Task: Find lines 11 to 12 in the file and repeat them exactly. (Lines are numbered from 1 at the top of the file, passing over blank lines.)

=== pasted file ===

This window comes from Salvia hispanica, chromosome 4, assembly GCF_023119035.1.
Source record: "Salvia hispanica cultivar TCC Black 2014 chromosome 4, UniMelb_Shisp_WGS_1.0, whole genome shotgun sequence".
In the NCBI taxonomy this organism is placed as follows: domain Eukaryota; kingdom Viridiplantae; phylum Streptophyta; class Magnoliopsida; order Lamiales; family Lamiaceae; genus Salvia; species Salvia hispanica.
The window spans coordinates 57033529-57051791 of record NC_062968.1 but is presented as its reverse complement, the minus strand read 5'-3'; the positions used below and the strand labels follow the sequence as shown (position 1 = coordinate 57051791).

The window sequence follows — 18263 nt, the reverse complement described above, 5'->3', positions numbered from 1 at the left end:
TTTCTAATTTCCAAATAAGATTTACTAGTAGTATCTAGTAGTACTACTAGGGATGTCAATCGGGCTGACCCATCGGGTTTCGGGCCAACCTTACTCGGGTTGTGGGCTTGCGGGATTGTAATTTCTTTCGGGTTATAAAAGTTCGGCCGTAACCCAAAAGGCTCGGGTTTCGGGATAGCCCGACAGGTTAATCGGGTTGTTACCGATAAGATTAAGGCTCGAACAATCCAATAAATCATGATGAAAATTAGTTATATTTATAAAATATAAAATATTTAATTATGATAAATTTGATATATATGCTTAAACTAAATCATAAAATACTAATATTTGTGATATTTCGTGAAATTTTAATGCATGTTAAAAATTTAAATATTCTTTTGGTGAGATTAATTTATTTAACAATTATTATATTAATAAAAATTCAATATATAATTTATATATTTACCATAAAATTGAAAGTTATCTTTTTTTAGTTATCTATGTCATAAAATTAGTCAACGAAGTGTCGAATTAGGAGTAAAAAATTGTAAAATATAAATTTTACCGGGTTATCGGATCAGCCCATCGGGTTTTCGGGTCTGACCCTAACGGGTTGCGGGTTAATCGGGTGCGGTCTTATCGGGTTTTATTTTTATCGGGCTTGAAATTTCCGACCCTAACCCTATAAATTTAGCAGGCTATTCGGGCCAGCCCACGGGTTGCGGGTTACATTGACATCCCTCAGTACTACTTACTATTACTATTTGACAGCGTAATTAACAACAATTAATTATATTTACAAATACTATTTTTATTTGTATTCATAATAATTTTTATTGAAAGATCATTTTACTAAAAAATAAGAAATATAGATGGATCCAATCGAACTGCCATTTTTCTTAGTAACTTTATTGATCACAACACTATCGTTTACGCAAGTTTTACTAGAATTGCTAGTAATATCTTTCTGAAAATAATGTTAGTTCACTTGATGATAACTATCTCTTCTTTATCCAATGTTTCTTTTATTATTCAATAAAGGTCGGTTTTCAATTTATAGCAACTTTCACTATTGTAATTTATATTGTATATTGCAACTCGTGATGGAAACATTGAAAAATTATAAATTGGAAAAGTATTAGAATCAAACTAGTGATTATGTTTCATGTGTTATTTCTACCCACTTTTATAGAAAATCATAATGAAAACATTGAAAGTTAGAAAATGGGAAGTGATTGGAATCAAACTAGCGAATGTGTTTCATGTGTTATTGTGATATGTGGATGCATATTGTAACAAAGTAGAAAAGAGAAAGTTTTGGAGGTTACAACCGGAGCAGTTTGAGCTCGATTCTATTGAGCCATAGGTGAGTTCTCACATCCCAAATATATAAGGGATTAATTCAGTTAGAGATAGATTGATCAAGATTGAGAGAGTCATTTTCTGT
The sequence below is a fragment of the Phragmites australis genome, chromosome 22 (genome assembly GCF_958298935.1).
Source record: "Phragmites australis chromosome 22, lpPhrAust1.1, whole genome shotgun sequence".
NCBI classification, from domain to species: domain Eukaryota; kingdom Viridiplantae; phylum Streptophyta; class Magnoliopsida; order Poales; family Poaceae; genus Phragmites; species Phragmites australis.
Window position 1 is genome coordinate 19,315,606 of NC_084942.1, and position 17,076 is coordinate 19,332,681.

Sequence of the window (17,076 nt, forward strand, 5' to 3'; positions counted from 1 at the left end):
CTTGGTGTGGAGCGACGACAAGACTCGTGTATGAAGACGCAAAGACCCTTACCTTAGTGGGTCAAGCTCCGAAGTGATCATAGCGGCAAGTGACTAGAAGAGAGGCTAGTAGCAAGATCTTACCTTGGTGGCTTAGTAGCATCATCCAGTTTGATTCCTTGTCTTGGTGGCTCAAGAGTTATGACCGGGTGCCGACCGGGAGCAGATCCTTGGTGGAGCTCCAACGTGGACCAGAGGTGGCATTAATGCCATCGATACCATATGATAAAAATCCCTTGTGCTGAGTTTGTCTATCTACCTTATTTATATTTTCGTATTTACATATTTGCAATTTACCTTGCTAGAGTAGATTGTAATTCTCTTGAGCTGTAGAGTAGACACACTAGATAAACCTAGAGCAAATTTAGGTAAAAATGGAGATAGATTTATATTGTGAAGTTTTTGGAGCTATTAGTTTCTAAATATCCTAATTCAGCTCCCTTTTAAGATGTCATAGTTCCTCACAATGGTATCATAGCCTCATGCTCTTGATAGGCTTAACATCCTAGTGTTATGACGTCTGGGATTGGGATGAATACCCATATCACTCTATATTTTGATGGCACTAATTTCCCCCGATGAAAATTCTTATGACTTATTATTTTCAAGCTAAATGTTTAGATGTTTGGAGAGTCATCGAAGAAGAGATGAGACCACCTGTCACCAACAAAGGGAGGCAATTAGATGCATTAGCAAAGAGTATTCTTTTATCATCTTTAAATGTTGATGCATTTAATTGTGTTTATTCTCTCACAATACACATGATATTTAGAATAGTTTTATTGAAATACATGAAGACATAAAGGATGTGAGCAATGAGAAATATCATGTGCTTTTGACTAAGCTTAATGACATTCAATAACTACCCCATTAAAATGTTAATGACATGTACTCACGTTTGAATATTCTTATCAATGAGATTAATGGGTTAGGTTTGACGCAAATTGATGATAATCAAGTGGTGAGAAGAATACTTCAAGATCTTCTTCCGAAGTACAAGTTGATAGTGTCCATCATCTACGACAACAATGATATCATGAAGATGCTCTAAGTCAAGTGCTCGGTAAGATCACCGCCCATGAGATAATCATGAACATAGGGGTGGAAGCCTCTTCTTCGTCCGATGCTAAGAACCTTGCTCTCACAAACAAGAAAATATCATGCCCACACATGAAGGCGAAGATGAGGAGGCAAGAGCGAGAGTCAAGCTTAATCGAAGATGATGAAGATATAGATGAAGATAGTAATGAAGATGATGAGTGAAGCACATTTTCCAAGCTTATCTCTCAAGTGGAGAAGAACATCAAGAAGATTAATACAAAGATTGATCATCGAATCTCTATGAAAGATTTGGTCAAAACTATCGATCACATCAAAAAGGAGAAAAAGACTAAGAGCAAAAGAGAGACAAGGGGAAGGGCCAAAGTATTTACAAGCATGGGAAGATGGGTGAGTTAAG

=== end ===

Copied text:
Sequence of the window (17,076 nt, forward strand, 5' to 3'; positions counted from 1 at the left end):
CTTGGTGTGGAGCGACGACAAGACTCGTGTATGAAGACGCAAAGACCCTTACCTTAGTGGGTCAAGCTCCGAAGTGATCATAGCGGCAAGTGACTAGAAGAGAGGCTAGTAGCAAGATCTTACCTTGGTGGCTTAGTAGCATCATCCAGTTTGATTCCTTGTCTTGGTGGCTCAAGAGTTATGACCGGGTGCCGACCGGGAGCAGATCCTTGGTGGAGCTCCAACGTGGACCAGAGGTGGCATTAATGCCATCGATACCATATGATAAAAATCCCTTGTGCTGAGTTTGTCTATCTACCTTATTTATATTTTCGTATTTACATATTTGCAATTTACCTTGCTAGAGTAGATTGTAATTCTCTTGAGCTGTAGAGTAGACACACTAGATAAACCTAGAGCAAATTTAGGTAAAAATGGAGATAGATTTATATTGTGAAGTTTTTGGAGCTATTAGTTTCTAAATATCCTAATTCAGCTCCCTTTTAAGATGTCATAGTTCCTCACAATGGTATCATAGCCTCATGCTCTTGATAGGCTTAACATCCTAGTGTTATGACGTCTGGGATTGGGATGAATACCCATATCACTCTATATTTTGATGGCACTAATTTCCCCCGATGAAAATTCTTATGACTTATTATTTTCAAGCTAAATGTTTAGATGTTTGGAGAGTCATCGAAGAAGAGATGAGACCACCTGTCACCAACAAAGGGAGGCAATTAGATGCATTAGCAAAGAGTATTCTTTTATCATCTTTAAATGTTGATGCATTTAATTGTGTTTATTCTCTCACAATACACATGATATTTAGAATAGTTTTATTGAAATACATGAAGACATAAAGGATGTGAGCAATGAGAAATATCATGTGCTTTTGACTAAGCTTAATGACATTCAATAACTACCCCATTAAAATGTTAATGACATGTACTCACGTTTGAATATTCTTATCAATGAGATTAATGGGTTAGGTTTGACGCAAATTGATGATAATCAAGTGGTGAGAAGAATACTTCAAGATCTTCTTCCGAAGTACAAGTTGATAGTGTCCATCATCTACGACAACAATGATATCATGAAGATGCTCTAAGTCAAGTGCTCGGTAAGATCACCGCCCATGAGATAATCATGAACATAGGGGTGGAAGCCTCTTCTTCGTCCGATGCTAAGAACCTTGCTCTCACAAACAAGAAAATATCATGCCCACACATGAAGGCGAAGATGAGGAGGCAAGAGCGAGAGTCAAGCTTAATCGAAGATGATGAAGATATAGATGAAGATAGTAATGAAGATGATGAGTGAAGCACATTTTCCAAGCTTATCTCTCAAGTGGAGAAGAACATCAAGAAGATTAATACAAAGATTGATCATCGAATCTCTATGAAAGATTTGGTCAAAACTATCGATCACATCAAAAAGGAGAAAAAGACTAAGAGCAAAAGAGAGACAAGGGGAAGGGCCAAAGTATTTACAAGCATGGGAAGATGGGTGAGTTAAG